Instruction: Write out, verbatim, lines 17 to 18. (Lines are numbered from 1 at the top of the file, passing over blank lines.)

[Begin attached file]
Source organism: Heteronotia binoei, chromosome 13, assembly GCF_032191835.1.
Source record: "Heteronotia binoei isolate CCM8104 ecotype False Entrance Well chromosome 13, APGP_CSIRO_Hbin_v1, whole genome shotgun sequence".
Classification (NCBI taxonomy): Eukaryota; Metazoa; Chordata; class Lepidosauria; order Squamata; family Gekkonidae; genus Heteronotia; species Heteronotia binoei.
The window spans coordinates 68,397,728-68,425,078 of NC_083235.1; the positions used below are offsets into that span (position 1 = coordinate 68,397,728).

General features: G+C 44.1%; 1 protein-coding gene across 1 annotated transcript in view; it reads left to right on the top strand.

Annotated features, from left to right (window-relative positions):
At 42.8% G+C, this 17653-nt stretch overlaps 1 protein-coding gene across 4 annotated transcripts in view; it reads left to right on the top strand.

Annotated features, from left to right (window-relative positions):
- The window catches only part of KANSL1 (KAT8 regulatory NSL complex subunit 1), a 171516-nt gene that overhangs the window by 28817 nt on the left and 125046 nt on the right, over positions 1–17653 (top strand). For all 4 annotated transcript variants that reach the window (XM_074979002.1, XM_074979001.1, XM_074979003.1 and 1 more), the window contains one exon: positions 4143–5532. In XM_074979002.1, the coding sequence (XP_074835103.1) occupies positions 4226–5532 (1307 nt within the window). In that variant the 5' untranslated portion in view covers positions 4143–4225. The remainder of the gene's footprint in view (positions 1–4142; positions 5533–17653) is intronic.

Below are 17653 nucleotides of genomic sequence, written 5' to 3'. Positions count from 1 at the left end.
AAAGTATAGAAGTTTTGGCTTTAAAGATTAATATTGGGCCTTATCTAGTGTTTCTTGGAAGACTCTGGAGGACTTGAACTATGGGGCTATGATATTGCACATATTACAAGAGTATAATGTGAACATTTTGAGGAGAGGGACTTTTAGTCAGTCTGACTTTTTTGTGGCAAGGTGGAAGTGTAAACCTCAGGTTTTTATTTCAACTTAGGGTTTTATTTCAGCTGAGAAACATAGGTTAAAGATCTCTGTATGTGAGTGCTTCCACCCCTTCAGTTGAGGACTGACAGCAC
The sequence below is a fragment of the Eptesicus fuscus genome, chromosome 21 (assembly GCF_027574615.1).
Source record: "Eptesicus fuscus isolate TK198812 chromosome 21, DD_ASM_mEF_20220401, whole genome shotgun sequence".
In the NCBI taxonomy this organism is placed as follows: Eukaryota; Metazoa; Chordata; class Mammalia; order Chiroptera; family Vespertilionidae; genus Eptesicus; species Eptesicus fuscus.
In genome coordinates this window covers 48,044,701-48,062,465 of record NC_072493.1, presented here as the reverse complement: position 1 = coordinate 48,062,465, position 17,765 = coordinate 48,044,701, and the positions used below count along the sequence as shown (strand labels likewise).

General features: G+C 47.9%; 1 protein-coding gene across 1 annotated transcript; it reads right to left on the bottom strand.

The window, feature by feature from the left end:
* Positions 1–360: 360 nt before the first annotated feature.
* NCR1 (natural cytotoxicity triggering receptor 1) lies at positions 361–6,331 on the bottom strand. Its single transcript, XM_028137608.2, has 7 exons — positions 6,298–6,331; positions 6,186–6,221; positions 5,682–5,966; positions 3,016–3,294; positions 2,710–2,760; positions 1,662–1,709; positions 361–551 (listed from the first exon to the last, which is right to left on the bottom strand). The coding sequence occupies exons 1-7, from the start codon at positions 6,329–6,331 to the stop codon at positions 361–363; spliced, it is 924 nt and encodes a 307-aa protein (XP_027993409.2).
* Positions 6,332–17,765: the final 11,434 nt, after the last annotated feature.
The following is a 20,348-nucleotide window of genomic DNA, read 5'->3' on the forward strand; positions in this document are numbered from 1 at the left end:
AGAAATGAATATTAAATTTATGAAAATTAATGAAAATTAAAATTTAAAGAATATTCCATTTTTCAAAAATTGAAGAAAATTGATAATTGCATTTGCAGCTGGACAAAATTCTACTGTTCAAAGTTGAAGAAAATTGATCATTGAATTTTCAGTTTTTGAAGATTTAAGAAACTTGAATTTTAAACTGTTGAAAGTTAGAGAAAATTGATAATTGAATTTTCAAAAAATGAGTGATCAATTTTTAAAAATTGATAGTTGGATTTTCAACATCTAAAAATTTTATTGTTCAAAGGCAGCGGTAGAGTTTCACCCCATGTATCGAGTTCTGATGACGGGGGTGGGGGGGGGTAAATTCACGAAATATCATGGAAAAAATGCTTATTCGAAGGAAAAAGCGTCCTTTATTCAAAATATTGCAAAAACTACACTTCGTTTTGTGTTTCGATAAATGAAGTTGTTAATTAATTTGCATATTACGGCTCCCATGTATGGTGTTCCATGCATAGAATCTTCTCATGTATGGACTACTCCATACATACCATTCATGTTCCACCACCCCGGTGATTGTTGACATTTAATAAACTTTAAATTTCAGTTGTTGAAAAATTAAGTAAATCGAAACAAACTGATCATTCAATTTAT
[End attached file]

The window, feature by feature from the left end:
* Positions 1–360: 360 nt before the first annotated feature.